• Open surgery is performed by making a large incision in the abdomen. Open surgery allows your surgeon to directly view and access the surgical area. Open surgery generally involves a longer recovery and more pain than minimally invasive surgery. This is because it causes more trauma to tissues. Open surgery requires a larger incision and more cutting and displacement of muscle and other tissues than minimally invasive surgery. Despite this, open surgery may be a safer or more effective method for certain patients.

In some cases, your surgeon may decide after beginning a minimally invasive procedure that you require an open surgery to safely and most effectively complete your surgery. Your surgeon will determine which type and method of surgery is best for you and how long you need to stay in the hospital based on certain factors. These include your diagnosis, age, medical history, general health, and possibly your personal preference. Learn about the different gastrectomy procedures and ask why your surgeon will use a particular type of surgery for you.

Types of anesthesia that may be used

Your doctor will perform a gastrectomy using general anesthesia. General anesthesia is a combination of intravenous (IV) medications and gases that put you in a deep sleep. You are unaware of the procedure and will not feel any pain.

What to expect the day of your gastrectomy

The day of your surgery, you can expect to:

  • Talk with a preoperative nurse. The nurse will perform an exam and ensure that all needed tests are in order. The nurse can also answer questions and will make sure that you understand and sign the surgical consent.

  • Remove all clothing and jewelry and dress in a hospital gown. It is a good idea to leave all jewelry and valuables at home or with a family member if possible. The surgical team will give you blankets for modesty and warmth.

  • Talk with the anesthesiologist or nurse anesthetist about your medical history and the type of anesthesia you will receive.

  • A surgical team member will start an IV.

  • The anesthesiologist or nurse anesthetist will start your anesthesia.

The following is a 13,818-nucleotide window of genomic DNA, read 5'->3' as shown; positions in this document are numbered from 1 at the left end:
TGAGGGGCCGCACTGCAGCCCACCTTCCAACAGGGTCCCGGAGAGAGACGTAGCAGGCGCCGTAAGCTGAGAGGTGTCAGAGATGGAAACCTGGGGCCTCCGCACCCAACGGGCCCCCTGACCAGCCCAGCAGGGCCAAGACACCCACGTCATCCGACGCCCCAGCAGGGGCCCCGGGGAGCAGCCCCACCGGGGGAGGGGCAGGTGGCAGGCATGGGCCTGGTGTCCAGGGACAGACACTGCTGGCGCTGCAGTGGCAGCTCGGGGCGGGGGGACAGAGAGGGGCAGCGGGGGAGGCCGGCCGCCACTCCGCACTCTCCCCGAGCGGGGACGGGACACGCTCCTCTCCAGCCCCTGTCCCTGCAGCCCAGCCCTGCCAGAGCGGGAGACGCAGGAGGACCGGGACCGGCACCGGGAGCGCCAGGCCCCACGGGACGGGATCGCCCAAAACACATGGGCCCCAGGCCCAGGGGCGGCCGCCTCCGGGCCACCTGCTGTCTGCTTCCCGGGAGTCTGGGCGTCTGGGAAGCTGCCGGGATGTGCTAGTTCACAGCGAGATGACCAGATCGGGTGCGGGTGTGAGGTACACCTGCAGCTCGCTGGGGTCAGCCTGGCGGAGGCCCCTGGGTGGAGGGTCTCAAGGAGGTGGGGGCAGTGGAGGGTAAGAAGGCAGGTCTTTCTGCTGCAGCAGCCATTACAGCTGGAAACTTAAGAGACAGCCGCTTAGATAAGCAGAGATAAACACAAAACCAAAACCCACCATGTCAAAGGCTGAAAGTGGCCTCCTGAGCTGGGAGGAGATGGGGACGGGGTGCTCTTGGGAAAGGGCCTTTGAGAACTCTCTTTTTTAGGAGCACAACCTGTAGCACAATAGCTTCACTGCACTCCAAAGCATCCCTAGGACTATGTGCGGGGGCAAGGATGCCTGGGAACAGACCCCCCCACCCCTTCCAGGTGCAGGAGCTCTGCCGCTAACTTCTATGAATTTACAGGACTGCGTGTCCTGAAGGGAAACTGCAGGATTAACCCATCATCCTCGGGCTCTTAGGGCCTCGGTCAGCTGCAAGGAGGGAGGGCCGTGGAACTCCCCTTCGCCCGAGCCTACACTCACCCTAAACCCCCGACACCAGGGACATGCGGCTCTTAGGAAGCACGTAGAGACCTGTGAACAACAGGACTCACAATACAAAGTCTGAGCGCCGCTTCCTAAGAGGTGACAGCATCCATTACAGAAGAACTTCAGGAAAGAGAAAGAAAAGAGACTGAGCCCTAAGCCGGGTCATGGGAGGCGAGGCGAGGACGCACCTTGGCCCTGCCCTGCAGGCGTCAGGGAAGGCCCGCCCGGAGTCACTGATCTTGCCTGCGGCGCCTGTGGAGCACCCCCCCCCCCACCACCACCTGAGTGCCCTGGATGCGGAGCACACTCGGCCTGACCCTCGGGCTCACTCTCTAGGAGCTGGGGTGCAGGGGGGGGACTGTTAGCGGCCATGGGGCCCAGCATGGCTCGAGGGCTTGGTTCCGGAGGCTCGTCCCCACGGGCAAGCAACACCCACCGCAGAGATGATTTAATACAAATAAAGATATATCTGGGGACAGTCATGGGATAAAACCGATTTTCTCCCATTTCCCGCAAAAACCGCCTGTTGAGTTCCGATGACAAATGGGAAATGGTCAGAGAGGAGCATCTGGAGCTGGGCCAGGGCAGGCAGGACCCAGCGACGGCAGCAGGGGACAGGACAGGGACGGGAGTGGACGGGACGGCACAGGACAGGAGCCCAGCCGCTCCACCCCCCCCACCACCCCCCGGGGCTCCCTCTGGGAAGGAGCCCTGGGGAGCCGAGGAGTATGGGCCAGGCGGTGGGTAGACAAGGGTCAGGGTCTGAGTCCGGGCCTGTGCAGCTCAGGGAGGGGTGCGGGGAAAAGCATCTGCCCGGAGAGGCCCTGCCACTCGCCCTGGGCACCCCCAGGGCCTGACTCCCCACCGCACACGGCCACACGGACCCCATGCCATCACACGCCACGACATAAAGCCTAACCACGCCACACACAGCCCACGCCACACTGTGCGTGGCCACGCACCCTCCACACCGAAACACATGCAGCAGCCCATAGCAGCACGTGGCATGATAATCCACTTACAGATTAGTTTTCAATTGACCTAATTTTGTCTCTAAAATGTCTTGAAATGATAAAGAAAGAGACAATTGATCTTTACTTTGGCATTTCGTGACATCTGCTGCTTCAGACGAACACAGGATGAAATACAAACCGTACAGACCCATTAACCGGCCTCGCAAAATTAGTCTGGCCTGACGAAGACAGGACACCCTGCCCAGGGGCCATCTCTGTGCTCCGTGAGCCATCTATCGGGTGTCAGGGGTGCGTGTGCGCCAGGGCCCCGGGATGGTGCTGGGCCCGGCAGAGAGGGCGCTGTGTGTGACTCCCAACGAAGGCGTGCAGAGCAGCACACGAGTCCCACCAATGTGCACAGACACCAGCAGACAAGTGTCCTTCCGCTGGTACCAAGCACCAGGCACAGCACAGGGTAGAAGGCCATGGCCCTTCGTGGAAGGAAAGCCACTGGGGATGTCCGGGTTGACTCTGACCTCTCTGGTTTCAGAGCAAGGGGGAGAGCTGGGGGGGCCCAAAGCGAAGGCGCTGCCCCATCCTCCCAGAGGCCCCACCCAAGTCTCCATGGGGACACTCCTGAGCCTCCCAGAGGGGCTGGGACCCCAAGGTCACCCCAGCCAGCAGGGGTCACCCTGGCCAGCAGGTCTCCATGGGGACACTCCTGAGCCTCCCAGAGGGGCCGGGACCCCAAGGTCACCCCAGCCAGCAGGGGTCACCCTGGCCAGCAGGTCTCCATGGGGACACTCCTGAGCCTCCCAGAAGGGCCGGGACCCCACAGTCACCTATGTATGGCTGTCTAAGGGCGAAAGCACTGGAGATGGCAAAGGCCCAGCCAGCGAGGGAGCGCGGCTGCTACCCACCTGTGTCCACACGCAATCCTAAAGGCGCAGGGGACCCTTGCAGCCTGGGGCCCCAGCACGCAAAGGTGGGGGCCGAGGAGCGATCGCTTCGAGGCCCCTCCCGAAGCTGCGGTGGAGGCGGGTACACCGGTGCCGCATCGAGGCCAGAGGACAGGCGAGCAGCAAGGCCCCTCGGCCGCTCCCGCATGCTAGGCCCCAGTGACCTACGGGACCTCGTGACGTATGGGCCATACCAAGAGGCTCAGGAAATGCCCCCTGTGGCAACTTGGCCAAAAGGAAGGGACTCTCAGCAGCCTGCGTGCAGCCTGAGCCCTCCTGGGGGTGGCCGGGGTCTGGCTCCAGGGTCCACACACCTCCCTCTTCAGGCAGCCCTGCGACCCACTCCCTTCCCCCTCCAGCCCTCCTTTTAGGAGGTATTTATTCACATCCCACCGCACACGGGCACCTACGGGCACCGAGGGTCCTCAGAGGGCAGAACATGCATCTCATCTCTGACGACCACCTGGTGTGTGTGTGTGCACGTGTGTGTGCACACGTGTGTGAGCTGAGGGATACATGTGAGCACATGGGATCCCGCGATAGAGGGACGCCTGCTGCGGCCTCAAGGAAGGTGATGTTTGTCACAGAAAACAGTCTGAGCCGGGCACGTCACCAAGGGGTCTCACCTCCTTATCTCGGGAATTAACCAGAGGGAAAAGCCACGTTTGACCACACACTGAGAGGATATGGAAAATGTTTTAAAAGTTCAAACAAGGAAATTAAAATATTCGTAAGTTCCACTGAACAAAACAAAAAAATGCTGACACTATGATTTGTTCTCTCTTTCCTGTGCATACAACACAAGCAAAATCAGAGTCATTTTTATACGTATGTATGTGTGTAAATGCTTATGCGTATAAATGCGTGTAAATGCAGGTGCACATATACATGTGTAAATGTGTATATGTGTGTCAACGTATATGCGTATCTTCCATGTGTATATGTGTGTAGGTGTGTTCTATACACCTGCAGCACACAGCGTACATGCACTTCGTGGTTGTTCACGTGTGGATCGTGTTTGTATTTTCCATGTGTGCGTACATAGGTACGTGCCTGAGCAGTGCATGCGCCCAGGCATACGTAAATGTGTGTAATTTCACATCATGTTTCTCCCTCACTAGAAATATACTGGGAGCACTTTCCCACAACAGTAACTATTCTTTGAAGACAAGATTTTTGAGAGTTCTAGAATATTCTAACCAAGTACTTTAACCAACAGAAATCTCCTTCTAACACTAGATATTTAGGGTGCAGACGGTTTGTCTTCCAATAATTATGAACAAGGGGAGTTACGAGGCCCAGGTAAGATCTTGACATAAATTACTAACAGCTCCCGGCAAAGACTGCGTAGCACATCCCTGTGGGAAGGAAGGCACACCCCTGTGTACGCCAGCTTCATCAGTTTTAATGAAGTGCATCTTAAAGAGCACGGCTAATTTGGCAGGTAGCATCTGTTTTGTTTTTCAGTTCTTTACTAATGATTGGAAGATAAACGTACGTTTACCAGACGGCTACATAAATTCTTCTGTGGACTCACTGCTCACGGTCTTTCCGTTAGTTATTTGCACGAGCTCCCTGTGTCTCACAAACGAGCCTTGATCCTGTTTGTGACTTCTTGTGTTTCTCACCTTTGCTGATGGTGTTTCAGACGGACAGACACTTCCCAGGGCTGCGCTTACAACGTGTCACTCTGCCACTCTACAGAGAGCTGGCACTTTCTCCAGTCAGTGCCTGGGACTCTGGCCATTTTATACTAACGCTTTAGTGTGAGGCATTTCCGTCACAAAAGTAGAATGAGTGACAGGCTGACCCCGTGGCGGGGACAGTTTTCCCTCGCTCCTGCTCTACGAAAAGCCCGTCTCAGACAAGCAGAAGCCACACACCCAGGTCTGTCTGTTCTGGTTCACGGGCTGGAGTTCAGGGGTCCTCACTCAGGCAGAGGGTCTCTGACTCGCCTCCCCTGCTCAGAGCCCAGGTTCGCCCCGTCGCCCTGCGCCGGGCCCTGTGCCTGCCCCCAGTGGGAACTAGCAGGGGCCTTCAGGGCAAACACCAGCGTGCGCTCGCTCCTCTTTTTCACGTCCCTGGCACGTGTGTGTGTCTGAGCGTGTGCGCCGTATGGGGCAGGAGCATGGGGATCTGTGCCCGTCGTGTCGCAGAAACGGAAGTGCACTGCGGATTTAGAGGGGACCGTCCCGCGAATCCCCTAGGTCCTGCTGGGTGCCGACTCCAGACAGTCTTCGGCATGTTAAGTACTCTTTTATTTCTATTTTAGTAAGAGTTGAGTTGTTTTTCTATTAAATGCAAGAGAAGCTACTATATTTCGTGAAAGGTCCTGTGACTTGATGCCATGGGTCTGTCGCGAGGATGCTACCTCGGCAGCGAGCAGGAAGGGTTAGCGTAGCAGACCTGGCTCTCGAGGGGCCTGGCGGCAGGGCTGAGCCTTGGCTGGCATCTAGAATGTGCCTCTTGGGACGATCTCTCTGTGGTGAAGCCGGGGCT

• Your anesthesiologist will place a tube in your windpipe to protect and control your breathing during general anesthesia. You will not feel or remember this or the surgery as they happen.

  • Once you are asleep, a surgical team member will insert a tube through your nose and pass it through your throat into your stomach. This removes stomach contents in preparation for the gastrectomy. It stays in after the surgery for several days to rest your remaining stomach.

  • The surgical team will monitor your vital signs and other critical body functions. This occurs throughout the procedure and your recovery until you are alert, breathing effectively, and your vital signs are stable.

What are the risks and potential complications of gastrectomy?

As with all surgeries, a gastrectomy involves risks and potential complications. Complications may become serious and life threatening in some cases. Complications can develop during surgery or recovery.

General risks of surgery

The general risks of surgical procedures include:

  • Anesthesia reaction, such as an allergic reaction and problems with breathing

  • Bleeding, which can lead to shock

  • Blood clot, in particular a deep vein thrombosis that develops in the leg or pelvis

  • Infection 

Potential complications of gastrectomy

The majority of gastrectomy procedures are successful. However, complications of gastrectomy can occur and become serious. Potential complications of gastrectomy include:

  • Dehydration

  • Difficulty swallowing (dysphagia)

  • Dumping syndrome (post-gastrectomy syndrome), a rapid emptying of stomach contents into the small intestine causing symptoms, such as nausea, vomiting, cramping, and abdominal pain

  • Gallstones

  • Gastritis (irritated stomach tissue), gastroesophageal reflux (regurgitation), and heartburn

  • Hernia

  • Injury to your abdominal organs or major blood vessels during the surgery

  • Intestinal stricture (narrowing)

  • Leaking of digested foods and digestive juices into the abdominal